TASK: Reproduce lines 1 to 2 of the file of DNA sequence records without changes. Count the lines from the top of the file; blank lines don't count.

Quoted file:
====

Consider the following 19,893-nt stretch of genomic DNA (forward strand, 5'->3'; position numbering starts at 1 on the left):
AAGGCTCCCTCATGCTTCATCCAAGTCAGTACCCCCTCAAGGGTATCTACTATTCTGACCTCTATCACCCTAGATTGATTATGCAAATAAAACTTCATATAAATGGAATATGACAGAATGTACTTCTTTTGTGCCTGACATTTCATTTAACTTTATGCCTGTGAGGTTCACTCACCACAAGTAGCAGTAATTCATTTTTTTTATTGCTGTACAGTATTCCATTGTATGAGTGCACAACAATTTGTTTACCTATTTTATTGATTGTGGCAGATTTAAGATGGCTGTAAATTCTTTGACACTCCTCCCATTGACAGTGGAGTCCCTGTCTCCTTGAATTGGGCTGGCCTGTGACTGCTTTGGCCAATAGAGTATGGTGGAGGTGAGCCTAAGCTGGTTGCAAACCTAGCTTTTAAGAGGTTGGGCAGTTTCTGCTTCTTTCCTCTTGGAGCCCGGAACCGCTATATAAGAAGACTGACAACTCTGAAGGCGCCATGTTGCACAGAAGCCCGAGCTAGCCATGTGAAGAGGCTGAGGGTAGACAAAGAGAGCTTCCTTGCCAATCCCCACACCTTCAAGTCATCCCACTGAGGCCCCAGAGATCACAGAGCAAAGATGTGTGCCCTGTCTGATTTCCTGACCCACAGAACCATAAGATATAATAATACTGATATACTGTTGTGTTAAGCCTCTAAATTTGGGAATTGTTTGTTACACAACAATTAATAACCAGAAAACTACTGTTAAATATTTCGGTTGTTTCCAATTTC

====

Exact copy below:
Consider the following 19,893-nt stretch of genomic DNA (forward strand, 5'->3'; position numbering starts at 1 on the left):
AAGGCTCCCTCATGCTTCATCCAAGTCAGTACCCCCTCAAGGGTATCTACTATTCTGACCTCTATCACCCTAGATTGATTATGCAAATAAAACTTCATATAAATGGAATATGACAGAATGTACTTCTTTTGTGCCTGACATTTCATTTAACTTTATGCCTGTGAGGTTCACTCACCACAAGTAGCAGTAATTCATTTTTTTTATTGCTGTACAGTATTCCATTGTATGAGTGCACAACAATTTGTTTACCTATTTTATTGATTGTGGCAGATTTAAGATGGCTGTAAATTCTTTGACACTCCTCCCATTGACAGTGGAGTCCCTGTCTCCTTGAATTGGGCTGGCCTGTGACTGCTTTGGCCAATAGAGTATGGTGGAGGTGAGCCTAAGCTGGTTGCAAACCTAGCTTTTAAGAGGTTGGGCAGTTTCTGCTTCTTTCCTCTTGGAGCCCGGAACCGCTATATAAGAAGACTGACAACTCTGAAGGCGCCATGTTGCACAGAAGCCCGAGCTAGCCATGTGAAGAGGCTGAGGGTAGACAAAGAGAGCTTCCTTGCCAATCCCCACACCTTCAAGTCATCCCACTGAGGCCCCAGAGATCACAGAGCAAAGATGTGTGCCCTGTCTGATTTCCTGACCCACAGAACCATAAGATATAATAATACTGATATACTGTTGTGTTAAGCCTCTAAATTTGGGAATTGTTTGTTACACAACAATTAATAACCAGAAAACTACTGTTAAATATTTCGGTTGTTTCCAATTTC